Seacurus Daily: Top Ten Maritime News Stories 19/01/2016
1. Mercator Backs from Bulk
Mercator Lines (Singapore) (MLS) is exiting dry bulk. The Singapore-listed arm of the Indian owner outlined plans to divest itself from dry bulk in a release today. The news follows on from Friday’s announcement of a mass resignation of non-executive board directors at the Singaporean company. MLS has debts of more than $165m and has been racking up significant losses in recent years – $125m for fiscal 2015 alone. “The Bulk Carriers business has been the worst affected by the downturn in the shipping cycle, with the Baltic Dry Freight having collapsed …and not showing any signs of early revival in future,” the company said in a statement.
2. Tanker Specialist Folds
Artic tanker specialist Primorsk International Shipping (Prisco) has become the latest line to fold. The company has filed a voluntary petition for reorganisation under Chapter 11 in the US Bankruptcy Court for the Southern District of New York. Prisco has been in negotiations with some Norwegian bondholders over a debt-for-equity swap for the past 12 months. The bondholders refused to accept Prisco’s terms and demanded repayment of $262.2m in loans. A Prisco bank account in London was seized last week by the lenders, leading to the Chapter 11 filing. Prisco’s fleet expansion kicked off 18 months before Lehman Brothers collapsed. http://goo.gl/ueU9Rn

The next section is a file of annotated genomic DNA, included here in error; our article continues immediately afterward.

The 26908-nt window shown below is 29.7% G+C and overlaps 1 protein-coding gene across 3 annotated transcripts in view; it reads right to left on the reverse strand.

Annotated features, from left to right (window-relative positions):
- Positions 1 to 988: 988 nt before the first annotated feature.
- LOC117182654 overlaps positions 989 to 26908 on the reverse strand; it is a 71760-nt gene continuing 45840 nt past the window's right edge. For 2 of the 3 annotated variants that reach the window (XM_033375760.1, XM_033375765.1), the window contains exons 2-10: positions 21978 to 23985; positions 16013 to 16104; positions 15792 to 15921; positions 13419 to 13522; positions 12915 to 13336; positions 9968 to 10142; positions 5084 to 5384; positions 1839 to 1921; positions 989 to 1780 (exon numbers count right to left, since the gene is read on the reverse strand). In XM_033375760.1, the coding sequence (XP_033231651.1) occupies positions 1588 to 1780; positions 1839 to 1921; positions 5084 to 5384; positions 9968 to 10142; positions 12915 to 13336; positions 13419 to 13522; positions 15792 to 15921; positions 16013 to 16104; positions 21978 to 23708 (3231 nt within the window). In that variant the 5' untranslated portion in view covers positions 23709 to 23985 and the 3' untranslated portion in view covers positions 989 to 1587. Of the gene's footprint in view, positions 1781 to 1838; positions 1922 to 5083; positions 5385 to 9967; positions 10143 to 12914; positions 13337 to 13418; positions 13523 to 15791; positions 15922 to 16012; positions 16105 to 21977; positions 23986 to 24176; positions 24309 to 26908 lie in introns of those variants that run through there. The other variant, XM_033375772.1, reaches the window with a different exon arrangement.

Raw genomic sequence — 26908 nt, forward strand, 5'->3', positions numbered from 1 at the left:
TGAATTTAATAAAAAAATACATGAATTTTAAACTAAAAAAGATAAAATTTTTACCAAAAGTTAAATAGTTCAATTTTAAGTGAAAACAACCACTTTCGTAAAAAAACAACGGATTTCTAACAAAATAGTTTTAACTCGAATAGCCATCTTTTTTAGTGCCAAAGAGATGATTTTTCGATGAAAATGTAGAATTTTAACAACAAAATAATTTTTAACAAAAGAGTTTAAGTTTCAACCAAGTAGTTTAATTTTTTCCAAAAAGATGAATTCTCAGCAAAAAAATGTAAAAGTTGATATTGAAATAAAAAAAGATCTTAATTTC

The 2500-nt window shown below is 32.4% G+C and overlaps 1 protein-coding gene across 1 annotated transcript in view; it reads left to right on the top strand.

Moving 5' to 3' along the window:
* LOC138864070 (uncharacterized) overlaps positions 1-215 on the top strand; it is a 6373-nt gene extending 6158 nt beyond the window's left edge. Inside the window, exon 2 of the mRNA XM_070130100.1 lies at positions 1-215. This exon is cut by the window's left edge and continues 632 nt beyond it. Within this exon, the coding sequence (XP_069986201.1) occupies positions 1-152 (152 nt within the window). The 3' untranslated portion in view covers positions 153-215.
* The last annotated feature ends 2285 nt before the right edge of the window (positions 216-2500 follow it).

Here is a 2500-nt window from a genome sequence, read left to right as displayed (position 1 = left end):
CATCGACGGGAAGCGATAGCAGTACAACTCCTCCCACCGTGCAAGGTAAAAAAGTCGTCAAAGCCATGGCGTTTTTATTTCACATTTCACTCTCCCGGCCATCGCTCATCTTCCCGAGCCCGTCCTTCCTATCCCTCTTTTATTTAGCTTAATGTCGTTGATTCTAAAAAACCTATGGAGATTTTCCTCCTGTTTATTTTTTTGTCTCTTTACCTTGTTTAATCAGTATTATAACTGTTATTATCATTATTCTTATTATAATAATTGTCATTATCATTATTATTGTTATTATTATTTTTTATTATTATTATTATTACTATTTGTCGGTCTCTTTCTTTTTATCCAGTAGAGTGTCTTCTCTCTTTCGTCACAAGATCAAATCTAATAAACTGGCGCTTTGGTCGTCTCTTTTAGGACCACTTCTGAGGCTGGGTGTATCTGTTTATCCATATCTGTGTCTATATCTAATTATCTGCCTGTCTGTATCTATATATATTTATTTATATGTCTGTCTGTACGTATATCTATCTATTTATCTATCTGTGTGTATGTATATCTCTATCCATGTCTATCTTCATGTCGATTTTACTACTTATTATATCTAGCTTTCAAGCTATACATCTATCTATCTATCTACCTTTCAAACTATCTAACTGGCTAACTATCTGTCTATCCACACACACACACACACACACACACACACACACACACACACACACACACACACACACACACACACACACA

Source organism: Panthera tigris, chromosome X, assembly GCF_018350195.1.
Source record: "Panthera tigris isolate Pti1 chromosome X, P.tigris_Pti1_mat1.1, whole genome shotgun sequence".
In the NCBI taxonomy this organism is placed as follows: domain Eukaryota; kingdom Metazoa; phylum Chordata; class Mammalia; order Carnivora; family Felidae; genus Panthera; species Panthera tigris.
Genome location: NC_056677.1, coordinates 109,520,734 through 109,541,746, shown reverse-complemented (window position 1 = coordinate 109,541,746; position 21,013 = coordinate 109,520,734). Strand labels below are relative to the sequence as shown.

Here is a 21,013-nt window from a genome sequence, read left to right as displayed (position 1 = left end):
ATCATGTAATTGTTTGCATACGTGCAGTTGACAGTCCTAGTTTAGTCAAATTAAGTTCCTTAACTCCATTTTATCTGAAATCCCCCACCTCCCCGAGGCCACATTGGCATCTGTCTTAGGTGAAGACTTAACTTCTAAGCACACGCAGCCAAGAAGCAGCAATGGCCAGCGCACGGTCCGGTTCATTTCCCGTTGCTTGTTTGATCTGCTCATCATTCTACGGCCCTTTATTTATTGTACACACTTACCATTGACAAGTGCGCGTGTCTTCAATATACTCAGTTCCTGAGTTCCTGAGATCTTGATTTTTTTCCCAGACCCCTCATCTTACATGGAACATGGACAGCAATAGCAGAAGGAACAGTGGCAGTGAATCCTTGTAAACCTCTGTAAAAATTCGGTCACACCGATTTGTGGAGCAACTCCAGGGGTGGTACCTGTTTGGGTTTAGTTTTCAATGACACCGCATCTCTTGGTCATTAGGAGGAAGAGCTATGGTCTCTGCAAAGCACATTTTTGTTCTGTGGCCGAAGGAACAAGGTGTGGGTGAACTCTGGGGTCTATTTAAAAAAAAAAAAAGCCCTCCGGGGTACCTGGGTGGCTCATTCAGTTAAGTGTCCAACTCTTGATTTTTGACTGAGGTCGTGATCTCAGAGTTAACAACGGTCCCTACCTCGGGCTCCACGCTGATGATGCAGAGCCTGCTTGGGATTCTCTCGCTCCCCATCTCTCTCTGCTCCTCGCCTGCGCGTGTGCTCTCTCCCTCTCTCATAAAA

3. CMA CGM Eyes Chinese Yards
Brokers report that the world’s third largest containerline, CMA CGM, is in China looking to order a series of 20,000 teu ships. The French line is holding discussions with a number of shipyards as well as a leasing company. CMA CGM has in the past used Chinese leasing companies to expand its fleet. There have been no new containership orders anywhere in the world so far in 2016, but brokers anticipate an announcement from CMA CGM soon. CMA CGM will likely complete its acquisition of Neptune Orient Lines (NOL), the Singapore owner of containerline APL, by the second hand of this year.
4. Market Vessel Values Plunge
The market value of a five-year-old capesize vessel has hit its lowest level in over 24 years, according to data from VesselsValue.com (VV). VV estimates a five-year-old vessel is worth just $23.87m today, less than half of what the cape would have been worth in May 2014, when its market value would have been around $50.65m (see graph 1 below). Toby Mumford, VV’s valuation analyst, says the market is currently seeing the worst drop in dry bulk values since 2008 with each deal concluded at a price significantly lower than the last.
5. Problems of Crude Cover
Japanese buyers of Iranian crude will have to keep using special sovereign shipping insurance to import oil for the foreseeable future, despite the lifting of sanctions against Tehran, industry and government sources said on Monday. Shippers face uncertainty over whether they can get coverage from U.S. insurers after sanctions were lifted and it means the Japanese government may have to get parliamentary approval to extend the scheme beyond March. Tokyo stepped in to help its oil importers after Western sanctions imposed over Tehran’s disputed nuclear programme curbed the ability of private insurers to provide tanker cover.